As a society, we are inundated with messages that ultimately tell us one thing—faster is better. Faster service. Faster food. Faster results. We’ve come to expect by default the immediacy of now.

For healthcare organizations seeking an automated physician scheduling solution, it’s easy to assume that schedule auto-generation in a matter of seconds is superior to auto-generation that can take minutes-to-hours. But the default expectation of the immediacy of now is something to reconsider when it comes to automated physician scheduling because faster isn’t always better. Here’s why:

Scheduling data is complex.

Automated physician scheduling solutions deal with a very large amount of complex data to generate an end schedule. Consider this: the number of possible scheduling solutions for a month-long schedule for two providers and two assignments is 1.2×1081, which is greater than the number of atoms in the universe. Add in more providers, assignments, departments, specialties, and locations and increase the scheduling timeframe, and the number of possible solutions grows even more complex. It’s difficult to imagine a software capable of auto-generating an optimal schedule by organizing all of the atoms in the universe in just a matter of seconds.

The “measure twice, cut once” approach guarantees better results.

The time-tested adage “measure twice, cut once” is a saying most often associated with carpentry. Take, for example, someone building a tree house who double-checks his blueprint to ensure that he is making the correct cut on the correct piece of wood. The same “measure twice” principle exhibited here can be applied to physician scheduling as well. An automated physician scheduling software that “measures twice” considers at one time all of the moving parts involved in a schedule and uses this big picture perspective to optimally map resources. The alternative is a physician scheduling software that “measures once,” utilizing a one-step-at-a-time approach to schedule the most readily available provider without considering the potential domino effect of consequences on the end schedule, such as unassigned shifts or unbalanced workloads. It’s similar to the person building a tree house who immediately starts making cuts without consulting the blueprint or assessing the available resources. Measuring twice takes twice the time on the outset, but the guarantee for an optimal end result is much greater.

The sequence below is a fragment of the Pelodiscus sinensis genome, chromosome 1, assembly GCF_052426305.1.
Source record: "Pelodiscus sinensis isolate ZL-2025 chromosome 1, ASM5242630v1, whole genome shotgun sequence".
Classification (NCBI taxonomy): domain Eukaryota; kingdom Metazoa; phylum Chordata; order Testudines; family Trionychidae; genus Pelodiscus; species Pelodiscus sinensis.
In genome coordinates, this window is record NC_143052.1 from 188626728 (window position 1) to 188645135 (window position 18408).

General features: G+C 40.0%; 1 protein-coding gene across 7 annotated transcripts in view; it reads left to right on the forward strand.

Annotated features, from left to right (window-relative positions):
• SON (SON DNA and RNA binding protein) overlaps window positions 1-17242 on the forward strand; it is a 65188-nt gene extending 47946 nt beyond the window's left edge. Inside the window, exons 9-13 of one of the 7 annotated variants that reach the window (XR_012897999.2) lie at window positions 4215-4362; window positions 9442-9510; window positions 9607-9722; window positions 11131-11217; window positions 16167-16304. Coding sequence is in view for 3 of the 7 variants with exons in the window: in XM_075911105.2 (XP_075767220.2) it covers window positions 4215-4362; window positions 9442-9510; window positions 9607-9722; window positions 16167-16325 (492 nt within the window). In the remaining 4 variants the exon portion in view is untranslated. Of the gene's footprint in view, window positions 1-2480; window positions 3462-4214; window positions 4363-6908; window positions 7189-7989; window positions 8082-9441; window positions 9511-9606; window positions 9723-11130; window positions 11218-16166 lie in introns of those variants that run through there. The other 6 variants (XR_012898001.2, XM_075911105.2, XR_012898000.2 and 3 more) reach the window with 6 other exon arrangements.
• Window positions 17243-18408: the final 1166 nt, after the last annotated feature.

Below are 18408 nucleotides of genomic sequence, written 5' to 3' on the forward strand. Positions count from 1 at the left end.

Time is money.

An automated physician scheduling solution that generates a schedule in a matter of seconds or minutes requires very little of a scheduler’s time in auto-generation, but suboptimal results require hours or days of a scheduler’s time to remedy the schedule. This time spent is a less than ideal use of costly resources, especially considering the goal of a physician scheduling software vendor should be to save time for the scheduler, not the software server. An automated physician scheduling solution with optimal results maximizes an administrator’s time to devote to tasks and responsibilities outside of physician scheduling. And although optimal results can require minutes to hours, that is time a server is scheduling, not an administrator, and with optimal results, a scheduling administrator spends only minimal time approving the end schedule before publishing.

When the immediacy of now is beneficial to automated physician scheduling…

Because physician schedules reflect real life, changes to an end schedule after auto-generation are inevitable. When the need for schedule changes arises, the immediacy of now is extremely beneficial in the ability to quickly make any necessary changes. An optimal physician scheduling solution, such as Lightning Bolt, utilizes the latest technology to provide an ergonomic tool that allows administrators to quickly make changes that are reflected immediately on the schedule, resulting in no stale scheduling data.

–Rachel Worsham